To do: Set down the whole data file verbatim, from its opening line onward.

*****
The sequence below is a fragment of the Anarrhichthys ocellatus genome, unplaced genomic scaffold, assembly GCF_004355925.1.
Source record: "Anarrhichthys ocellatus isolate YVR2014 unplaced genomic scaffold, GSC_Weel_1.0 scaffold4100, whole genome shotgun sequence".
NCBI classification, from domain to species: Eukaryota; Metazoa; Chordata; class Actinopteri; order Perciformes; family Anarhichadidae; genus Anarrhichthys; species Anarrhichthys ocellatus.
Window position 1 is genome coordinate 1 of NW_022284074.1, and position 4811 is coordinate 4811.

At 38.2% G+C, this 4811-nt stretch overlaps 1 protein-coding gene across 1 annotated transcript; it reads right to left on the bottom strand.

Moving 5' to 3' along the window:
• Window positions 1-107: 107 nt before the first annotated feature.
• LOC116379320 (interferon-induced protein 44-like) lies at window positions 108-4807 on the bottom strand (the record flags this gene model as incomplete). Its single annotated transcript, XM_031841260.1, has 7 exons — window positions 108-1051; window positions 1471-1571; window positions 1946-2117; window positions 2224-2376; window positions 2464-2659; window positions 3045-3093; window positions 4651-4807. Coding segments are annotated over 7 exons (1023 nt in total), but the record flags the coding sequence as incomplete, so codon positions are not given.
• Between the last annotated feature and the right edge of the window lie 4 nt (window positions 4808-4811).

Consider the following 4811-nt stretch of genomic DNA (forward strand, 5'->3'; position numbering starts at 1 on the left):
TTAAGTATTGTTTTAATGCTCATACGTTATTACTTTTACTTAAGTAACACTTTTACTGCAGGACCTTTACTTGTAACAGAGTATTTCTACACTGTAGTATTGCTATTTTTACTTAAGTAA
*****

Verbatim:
The sequence below is a fragment of the Anarrhichthys ocellatus genome, unplaced genomic scaffold, assembly GCF_004355925.1.
Source record: "Anarrhichthys ocellatus isolate YVR2014 unplaced genomic scaffold, GSC_Weel_1.0 scaffold4100, whole genome shotgun sequence".
NCBI classification, from domain to species: Eukaryota; Metazoa; Chordata; class Actinopteri; order Perciformes; family Anarhichadidae; genus Anarrhichthys; species Anarrhichthys ocellatus.
Window position 1 is genome coordinate 1 of NW_022284074.1, and position 4811 is coordinate 4811.

At 38.2% G+C, this 4811-nt stretch overlaps 1 protein-coding gene across 1 annotated transcript; it reads right to left on the bottom strand.

Moving 5' to 3' along the window:
• Window positions 1-107: 107 nt before the first annotated feature.
• LOC116379320 (interferon-induced protein 44-like) lies at window positions 108-4807 on the bottom strand (the record flags this gene model as incomplete). Its single annotated transcript, XM_031841260.1, has 7 exons — window positions 108-1051; window positions 1471-1571; window positions 1946-2117; window positions 2224-2376; window positions 2464-2659; window positions 3045-3093; window positions 4651-4807. Coding segments are annotated over 7 exons (1023 nt in total), but the record flags the coding sequence as incomplete, so codon positions are not given.
• Between the last annotated feature and the right edge of the window lie 4 nt (window positions 4808-4811).

Consider the following 4811-nt stretch of genomic DNA (forward strand, 5'->3'; position numbering starts at 1 on the left):
TTAAGTATTGTTTTAATGCTCATACGTTATTACTTTTACTTAAGTAACACTTTTACTGCAGGACCTTTACTTGTAACAGAGTATTTCTACACTGTAGTATTGCTATTTTTACTTAAGTAA